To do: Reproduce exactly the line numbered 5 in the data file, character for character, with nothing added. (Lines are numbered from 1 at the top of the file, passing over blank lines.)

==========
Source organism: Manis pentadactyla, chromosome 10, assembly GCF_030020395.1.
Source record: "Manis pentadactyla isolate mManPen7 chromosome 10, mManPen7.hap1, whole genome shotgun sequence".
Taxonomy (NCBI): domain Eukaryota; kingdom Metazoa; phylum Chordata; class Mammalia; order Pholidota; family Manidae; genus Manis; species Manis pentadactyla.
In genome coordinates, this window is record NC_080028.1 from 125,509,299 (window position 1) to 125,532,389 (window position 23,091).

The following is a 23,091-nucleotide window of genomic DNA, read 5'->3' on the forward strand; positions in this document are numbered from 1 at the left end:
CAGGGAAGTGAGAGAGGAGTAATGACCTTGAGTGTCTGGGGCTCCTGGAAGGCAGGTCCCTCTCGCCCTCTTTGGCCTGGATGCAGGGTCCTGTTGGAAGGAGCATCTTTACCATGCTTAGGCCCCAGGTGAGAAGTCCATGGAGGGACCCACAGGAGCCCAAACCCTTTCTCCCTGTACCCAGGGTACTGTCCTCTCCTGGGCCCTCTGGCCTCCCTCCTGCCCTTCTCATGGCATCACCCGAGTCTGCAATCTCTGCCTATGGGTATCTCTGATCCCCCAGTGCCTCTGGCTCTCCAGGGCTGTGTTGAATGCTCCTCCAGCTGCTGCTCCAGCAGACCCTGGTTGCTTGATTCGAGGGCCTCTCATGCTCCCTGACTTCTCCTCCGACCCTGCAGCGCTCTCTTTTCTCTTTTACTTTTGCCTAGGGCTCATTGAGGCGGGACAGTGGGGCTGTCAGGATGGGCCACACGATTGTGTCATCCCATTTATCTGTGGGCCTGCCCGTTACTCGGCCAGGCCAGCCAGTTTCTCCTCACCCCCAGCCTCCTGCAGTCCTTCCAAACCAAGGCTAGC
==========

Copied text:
The following is a 23,091-nucleotide window of genomic DNA, read 5'->3' on the forward strand; positions in this document are numbered from 1 at the left end: